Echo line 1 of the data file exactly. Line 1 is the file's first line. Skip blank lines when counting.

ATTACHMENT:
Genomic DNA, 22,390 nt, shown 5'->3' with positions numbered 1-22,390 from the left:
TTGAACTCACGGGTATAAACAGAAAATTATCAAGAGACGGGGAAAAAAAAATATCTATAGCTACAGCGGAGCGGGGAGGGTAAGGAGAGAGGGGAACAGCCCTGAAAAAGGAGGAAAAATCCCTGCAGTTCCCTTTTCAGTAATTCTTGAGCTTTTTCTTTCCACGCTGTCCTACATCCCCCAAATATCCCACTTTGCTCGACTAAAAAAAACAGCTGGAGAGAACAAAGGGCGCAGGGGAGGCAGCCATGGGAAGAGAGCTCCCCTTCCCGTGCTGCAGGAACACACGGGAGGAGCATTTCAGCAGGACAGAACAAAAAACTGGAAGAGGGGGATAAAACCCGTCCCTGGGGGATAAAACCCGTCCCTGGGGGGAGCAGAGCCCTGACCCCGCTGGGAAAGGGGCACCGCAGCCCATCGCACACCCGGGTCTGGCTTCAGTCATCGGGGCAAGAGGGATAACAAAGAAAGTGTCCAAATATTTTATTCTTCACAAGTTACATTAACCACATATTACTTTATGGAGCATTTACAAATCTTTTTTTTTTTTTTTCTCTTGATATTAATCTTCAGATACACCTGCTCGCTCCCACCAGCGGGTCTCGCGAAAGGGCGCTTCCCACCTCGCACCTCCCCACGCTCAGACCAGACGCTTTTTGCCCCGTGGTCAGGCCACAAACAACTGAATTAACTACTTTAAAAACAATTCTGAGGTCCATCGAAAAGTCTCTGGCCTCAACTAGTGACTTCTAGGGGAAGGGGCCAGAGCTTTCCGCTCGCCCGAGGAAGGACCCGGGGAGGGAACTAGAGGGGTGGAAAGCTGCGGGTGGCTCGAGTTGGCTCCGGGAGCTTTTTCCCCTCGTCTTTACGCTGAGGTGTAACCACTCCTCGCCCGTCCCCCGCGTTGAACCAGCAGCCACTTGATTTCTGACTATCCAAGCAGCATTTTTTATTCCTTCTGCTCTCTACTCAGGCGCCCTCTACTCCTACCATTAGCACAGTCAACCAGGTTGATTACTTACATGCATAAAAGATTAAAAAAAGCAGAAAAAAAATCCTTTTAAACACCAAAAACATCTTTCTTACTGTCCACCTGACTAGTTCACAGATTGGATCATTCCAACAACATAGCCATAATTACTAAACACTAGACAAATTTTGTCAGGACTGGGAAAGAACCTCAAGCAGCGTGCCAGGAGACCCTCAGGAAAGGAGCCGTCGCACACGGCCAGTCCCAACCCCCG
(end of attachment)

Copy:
Genomic DNA, 22,390 nt, shown 5'->3' with positions numbered 1-22,390 from the left: